Dragon Age ™: Inquisition (NA)
Third party DRM: OriginPlease note that the free third-party service, Origin, must be used to activate this title.
The epic role-playing series from BioWare takes a thrilling leap forward with the power of Frostbite 3. Beautiful vistas and incredible new possibilities await you. Ready yourself for Dragon Age: Inquisition.
A cataclysmic event plunges the land of Thedas into turmoil. Dragons darken the sky, casting a shadow of terror over a once-peaceful kingdom. Mages break into all-out war against the oppressive Templars. Nations rise against one another. It falls to you and your party of legendary heroes to restore order as you lead the Inquisition, hunting down the agents of chaos. Bonds will form - and some will break - as the campaign for truth takes its toll.
BioWare’s latest action-adventure delivers an unparalleled story set in a vast, changeable landscape. Explore hidden caves, defeat truly monumental creatures, and shape the world around you based on your unique play style.
Explore, lead, and battle: Tough choices define your experience, and even one decision can change the course of what's to come.
Become the Inquisitor
Wield the power of the Inquisition over the course of an epic character-driven story, and lead a perilous journey of discovery through the Dragon Age.
Bond with Legends
A cast of unique, memorable characters will develop dynamic relationships both with you and with each other.
Discover the Dragon Age
Freely explore a diverse, visually stunning, and immersive living world.
Change the World
Your actions and choices will shape a multitude of story outcomes along with the tangible, physical aspects of the world itself.
Play Your Way
Completely control the appearance and abilities of your Inquisitor, party of followers, outposts, and strongholds. Decide the makeup of your Inquisition forces and your own style of combat.
A well done RPGTheFadeForever | Jan. 21, 2015 | See all TheFadeForever's reviews »
The game has a huge amount of content that can last you more than 100 hours. Graphics/art style is gorgeous especially if you have the PC that can max it. Combat lies somewhere between DA2 and the original although the system leans towards the second game but a lot better.There are more romance option in the game to choose from. Characters are well written and interesting to say the least. Plot is engaging with choices to choose from that will impact the story.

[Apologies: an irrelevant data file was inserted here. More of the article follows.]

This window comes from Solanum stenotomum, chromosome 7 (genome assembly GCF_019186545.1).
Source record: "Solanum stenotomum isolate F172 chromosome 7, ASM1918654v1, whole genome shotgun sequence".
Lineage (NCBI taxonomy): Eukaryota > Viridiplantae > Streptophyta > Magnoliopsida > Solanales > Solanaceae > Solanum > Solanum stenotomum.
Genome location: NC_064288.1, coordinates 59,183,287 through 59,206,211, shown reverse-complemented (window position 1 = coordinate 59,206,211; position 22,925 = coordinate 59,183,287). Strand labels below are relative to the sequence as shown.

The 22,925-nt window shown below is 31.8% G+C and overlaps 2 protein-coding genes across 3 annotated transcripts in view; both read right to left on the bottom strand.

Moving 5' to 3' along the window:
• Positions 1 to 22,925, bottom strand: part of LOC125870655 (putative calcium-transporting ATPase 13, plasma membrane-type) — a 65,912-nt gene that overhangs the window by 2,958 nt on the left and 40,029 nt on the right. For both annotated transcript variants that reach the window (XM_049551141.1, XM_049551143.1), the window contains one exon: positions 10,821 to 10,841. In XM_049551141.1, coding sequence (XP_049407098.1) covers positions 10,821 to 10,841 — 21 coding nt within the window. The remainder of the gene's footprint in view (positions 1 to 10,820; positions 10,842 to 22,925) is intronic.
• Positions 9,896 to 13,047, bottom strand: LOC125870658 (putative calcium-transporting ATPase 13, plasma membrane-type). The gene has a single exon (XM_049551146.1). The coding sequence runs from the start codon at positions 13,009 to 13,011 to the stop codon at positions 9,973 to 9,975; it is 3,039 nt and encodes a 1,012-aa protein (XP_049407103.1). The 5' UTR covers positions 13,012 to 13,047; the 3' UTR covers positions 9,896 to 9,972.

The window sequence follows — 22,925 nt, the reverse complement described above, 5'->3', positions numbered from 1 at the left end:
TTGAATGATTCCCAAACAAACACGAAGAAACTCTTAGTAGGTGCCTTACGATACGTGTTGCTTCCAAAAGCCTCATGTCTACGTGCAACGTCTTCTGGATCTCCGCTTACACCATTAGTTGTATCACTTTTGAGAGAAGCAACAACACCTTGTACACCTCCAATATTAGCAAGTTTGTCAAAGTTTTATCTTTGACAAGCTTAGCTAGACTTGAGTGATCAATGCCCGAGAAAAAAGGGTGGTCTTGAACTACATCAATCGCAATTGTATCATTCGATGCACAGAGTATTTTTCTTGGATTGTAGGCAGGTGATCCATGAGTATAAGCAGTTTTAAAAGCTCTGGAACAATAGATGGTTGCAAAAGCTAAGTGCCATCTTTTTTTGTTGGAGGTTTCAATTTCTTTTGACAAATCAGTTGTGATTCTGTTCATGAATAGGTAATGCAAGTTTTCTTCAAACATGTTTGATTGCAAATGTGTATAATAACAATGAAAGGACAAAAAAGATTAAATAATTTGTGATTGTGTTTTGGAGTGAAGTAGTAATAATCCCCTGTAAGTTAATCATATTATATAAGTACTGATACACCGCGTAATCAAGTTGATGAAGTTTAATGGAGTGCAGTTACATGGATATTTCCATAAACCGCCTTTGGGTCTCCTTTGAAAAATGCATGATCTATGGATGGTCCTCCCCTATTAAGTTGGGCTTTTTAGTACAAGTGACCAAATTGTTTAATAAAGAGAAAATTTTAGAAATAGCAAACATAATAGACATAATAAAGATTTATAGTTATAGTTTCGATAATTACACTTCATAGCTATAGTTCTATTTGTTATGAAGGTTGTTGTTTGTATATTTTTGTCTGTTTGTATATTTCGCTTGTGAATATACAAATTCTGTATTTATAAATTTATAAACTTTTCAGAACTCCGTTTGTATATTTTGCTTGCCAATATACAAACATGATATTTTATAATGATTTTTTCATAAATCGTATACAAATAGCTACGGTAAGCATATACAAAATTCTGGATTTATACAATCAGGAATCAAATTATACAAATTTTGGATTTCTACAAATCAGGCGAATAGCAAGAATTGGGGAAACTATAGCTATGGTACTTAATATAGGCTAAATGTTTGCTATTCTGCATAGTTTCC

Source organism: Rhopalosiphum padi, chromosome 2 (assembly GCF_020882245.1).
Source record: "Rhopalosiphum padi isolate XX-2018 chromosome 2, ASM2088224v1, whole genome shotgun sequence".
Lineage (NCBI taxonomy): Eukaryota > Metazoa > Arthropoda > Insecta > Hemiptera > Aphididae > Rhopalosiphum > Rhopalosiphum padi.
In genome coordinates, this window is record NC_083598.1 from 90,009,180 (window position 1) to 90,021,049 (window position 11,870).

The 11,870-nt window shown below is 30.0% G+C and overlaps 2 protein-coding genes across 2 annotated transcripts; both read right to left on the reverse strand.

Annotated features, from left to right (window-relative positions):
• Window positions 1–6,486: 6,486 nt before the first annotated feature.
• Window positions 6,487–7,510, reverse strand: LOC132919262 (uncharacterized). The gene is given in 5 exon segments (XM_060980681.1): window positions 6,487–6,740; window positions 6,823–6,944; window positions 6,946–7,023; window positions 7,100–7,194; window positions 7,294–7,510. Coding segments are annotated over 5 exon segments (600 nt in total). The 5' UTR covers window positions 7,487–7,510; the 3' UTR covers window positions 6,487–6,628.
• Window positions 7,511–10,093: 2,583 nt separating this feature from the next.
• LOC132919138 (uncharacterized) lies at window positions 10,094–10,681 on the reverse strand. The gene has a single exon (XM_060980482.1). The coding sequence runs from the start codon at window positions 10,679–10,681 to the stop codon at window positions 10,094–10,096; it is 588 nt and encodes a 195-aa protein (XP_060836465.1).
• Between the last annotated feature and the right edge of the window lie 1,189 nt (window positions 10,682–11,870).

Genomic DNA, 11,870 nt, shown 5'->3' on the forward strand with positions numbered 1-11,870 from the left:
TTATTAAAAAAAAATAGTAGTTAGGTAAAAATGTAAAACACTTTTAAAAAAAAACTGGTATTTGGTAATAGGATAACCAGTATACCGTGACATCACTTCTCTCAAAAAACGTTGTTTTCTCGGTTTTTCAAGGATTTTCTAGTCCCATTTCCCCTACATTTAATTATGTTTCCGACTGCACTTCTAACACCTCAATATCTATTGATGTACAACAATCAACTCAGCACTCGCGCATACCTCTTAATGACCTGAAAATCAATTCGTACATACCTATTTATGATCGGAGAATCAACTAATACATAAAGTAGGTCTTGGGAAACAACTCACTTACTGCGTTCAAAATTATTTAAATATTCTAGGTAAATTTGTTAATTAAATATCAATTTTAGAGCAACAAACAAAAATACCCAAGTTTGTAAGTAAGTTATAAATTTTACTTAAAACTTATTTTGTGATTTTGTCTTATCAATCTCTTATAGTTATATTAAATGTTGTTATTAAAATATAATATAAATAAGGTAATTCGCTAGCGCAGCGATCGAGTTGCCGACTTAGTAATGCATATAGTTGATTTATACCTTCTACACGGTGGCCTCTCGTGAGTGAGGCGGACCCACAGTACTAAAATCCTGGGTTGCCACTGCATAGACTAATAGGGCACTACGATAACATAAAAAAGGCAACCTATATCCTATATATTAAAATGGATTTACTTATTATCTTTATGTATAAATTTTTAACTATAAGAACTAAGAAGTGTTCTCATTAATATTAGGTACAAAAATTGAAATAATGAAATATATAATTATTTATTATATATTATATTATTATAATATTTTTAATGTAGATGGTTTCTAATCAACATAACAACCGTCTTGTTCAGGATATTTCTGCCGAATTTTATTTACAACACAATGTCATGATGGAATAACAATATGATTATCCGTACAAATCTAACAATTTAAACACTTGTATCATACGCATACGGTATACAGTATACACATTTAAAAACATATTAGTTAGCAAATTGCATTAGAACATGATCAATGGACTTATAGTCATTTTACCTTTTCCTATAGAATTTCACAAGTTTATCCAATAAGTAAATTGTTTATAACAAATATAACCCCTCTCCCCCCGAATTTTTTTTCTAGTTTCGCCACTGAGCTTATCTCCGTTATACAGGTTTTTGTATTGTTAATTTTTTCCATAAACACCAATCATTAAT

This is the Dragon Age game that we fans have been waiting for. It actually feels like a proper sequel. There so many things to do in the game its kinda overwhelming. Although many quests can be merely no more than fetch type quest. There are those that stand out and even when you think your getting close to the end your only hitting the tip of the iceberg. With more polish to the game this is the go to RPG to get if your looking for anything out in the market.
The Ultimate Dragon Age Experienceheerox328 | Jan. 11, 2015 | See all heerox328's reviews »
Dragon Age is by far BioWare's most troubled franchise. The series started off on a high note with the release of the classic RPG that was Dragon Age Origins. It then found itself in an uncertain place with the disappointing Dragon Age 2. Neither game was perfect, but Origins had far more pros than cons, whereas 2 seemed to be a step backwards in many respects.
Dragon Age Inquisition looked to be the perfect balance between Origins and 2, by having great story, great characters, engaging and tactical combat, an expansive environment, and an epic experience. Dragon Age Inquisition largely succeeded by having one of the most diverse casts of companions a BioWare game has ever had, taking advantage of the incredibly beautiful visuals thanks to the power of Frostbite 3, and massive open environments built to encourage exploration and wonder.
Aside from poor mount mechanics and a main story that had its ups and downs, the game was overall beautifully executed and a pleasure to experience. A completionist run will easily see you investing well over 100 hours into the game. That does not even include the multiplayer, which adds more replayability and the option of experiencing DAI with friends to a limited degree. It's also worth noting that the inclusion of events, characters, and choices from Origins and 2 are well-executed as you see your choices over the course of ten years have impact.
Dragon Age Inquisition isn't perfect and certainly suffers as dragon fights are generally tedious and redundant and gear progression is awkward and limited, but the game largely outshines its shortcomings. If you are a fan of BioWare, Dragon Age, or just epic RPGs that focus on combat, story, exploration, and progression, this is the game for you. It more than deserved GotY and is likely the biggest, most ambitious title BioWare has ever made (outside of SWTOR).